Naturally they talked about it. Naturally they reviled the College and all its works. In which they did the College a most valuable good turn, for the talk spread as talk always does, and wherever it spread it brought full confidence in the College among all the qualified and practising nurses in training for whom it had been founded.

Thursday 24 April 2008

On the Radio ... Uh Oh ...

Last night I did an interview for ABC Radio National, Sydney, which went out this morning on their 'Life Matters' programme. My subject was Dame Maud McCarthy, and what can be gleaned about her from the official war diary which I've recently transcribed. Australian born and bred, she spent most of her life in the UK, and is not well-known over there. Or over here for that matter.
I received lots of good advice from friends and family; speak slowly... don't gabble or you'll sound rushed... whatever you do NO UMMs or ERRs... no throwaway quips or jokes - they will fall on stony ground... etc, etc. These were added to by the radio station staff - hold the phone down below the level of your chin... don't move it around while you're talking or it makes everything crackle...
Due to the time difference, I was sitting to attention by 10.50pm when the phone rang, not too sure what questions I was going to be asked, and with a stack of papers ranged out in front of me (please remember, don't rustle...) I'd done a bit of homework - listened to previous programmes, and checked out Sarah Macdonald, the interviewer, so I knew who I was talking too (I thought a bit like a young Edwina Currie?) and of course it all flashed by in the blink of an eye, without me really knowing if I'd ummed or erred or mentioned anything that could be taken even vaguely to be insulting to Australia (I really hope not).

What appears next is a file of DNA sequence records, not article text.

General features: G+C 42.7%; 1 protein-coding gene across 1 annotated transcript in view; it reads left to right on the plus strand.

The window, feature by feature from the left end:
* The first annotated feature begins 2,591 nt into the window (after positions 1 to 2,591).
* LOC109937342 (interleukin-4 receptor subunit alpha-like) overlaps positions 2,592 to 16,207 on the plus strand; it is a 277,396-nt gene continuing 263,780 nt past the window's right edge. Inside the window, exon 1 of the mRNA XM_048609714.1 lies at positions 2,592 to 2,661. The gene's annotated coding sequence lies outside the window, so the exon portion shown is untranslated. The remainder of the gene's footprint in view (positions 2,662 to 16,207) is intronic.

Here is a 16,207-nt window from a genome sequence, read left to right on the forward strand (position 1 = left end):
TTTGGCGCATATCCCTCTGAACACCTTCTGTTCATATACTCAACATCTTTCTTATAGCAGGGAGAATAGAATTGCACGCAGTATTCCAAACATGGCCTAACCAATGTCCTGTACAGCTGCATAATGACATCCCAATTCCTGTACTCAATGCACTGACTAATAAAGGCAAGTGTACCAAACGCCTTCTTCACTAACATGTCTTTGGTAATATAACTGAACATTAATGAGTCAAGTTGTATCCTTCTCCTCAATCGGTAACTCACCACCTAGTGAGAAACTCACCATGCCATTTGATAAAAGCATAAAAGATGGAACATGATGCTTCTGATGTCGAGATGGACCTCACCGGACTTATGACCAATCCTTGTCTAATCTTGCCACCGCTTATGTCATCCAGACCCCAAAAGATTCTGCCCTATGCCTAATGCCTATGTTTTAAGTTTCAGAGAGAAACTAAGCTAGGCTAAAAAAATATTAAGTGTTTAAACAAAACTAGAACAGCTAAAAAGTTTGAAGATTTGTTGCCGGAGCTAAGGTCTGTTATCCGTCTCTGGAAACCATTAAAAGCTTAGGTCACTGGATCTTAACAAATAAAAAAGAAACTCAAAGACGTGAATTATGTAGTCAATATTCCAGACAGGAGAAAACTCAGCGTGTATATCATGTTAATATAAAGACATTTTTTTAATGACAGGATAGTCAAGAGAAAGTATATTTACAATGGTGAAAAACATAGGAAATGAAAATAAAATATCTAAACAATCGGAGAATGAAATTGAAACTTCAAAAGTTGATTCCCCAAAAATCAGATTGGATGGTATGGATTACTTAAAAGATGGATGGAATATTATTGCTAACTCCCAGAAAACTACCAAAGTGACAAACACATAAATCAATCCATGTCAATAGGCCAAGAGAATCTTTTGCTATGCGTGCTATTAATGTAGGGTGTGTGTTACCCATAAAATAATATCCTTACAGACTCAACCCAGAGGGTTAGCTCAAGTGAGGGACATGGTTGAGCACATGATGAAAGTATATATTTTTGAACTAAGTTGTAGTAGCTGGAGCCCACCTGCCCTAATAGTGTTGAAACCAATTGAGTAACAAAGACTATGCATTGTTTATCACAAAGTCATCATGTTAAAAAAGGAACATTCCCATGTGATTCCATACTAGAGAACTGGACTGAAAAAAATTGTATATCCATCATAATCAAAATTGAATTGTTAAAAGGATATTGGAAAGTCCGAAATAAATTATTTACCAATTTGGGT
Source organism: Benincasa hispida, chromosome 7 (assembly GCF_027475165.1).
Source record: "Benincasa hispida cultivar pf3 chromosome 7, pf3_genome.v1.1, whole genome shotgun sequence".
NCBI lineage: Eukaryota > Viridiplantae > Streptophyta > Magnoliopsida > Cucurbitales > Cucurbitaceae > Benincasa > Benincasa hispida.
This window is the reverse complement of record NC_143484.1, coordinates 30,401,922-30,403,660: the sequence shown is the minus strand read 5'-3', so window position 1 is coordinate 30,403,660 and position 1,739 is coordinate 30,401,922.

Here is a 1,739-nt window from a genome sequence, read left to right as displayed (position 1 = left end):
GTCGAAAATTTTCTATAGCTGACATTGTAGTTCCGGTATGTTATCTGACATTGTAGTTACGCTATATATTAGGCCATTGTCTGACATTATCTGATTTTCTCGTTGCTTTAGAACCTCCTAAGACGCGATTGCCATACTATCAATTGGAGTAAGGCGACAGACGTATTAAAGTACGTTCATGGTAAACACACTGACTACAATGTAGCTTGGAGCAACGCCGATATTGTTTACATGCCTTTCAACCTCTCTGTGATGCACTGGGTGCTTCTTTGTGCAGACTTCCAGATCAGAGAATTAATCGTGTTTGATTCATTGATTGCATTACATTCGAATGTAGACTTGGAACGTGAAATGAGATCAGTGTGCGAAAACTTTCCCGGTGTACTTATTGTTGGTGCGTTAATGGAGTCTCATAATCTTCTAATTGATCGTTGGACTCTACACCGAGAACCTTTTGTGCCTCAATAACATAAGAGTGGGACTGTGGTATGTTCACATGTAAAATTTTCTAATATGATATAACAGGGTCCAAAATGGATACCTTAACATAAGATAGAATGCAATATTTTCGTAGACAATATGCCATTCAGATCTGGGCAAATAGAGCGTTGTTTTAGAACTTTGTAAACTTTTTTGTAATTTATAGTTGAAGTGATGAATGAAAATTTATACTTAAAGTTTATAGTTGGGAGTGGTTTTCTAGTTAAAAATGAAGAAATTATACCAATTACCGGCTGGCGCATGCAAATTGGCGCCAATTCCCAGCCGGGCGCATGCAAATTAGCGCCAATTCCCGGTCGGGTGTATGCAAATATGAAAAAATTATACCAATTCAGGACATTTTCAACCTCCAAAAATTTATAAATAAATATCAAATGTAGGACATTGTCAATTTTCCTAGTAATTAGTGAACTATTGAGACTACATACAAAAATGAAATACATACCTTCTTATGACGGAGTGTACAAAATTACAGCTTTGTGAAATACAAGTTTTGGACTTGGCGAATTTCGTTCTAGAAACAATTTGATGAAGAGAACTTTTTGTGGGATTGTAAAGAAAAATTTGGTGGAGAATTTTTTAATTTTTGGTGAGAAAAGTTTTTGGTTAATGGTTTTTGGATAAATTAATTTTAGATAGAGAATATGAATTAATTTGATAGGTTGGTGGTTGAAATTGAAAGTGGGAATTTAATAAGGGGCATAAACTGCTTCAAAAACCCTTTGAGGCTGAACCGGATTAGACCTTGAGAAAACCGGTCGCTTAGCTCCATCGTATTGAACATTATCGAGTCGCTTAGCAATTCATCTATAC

Of course the first thing I did this morning was to click on to the 'Life Matters' website, and sat for some time pondering over whether I could possibly bear to listen to myself, but eventually couldn't resist the challenge. Surely not me? That ponderous old girl? I passed with flying colours on umms and errs, and definitely didn't gabble. In fact I sounded so laid back I was positively horizontal.
Note to self for 'next time' - forget about umms and errs, and just make sure the audience know you're still alive!

This weeks 'Life Matters' broadcasts can be heard on their website:

ABC Radio National 'Life Matters'

Sunday 13 April 2008


Maud McCarthy, Matron-in-Chief in France and Flanders, had a couple of portraits done during the war. One was the work of Austin Spare, who she sat for in the spring of 1919 and although it was commissioned by the Imperial War Museum I can't track down its present home. The other is a well-known work by Frank Salisbury, which was completed in 1917. The latter is currently on display at the National Portrait Gallery, and I popped in there last week to have a look at the original.
The place was absolutely heaving with people - obviously a very popular choice for a free outing on a Saturday afternoon - and I had to weave and bob my way up to Room 30 on the first floor. Room 30 is a small room, and the theme of the 13 portraits displayed is the First World War - a selection of personalities who, by their actions during that period contributed to change within Britain. Unlike its neighbours, Room 30 was in semi-darkness, and I didn't feel that the lighting did justice to some of the works there.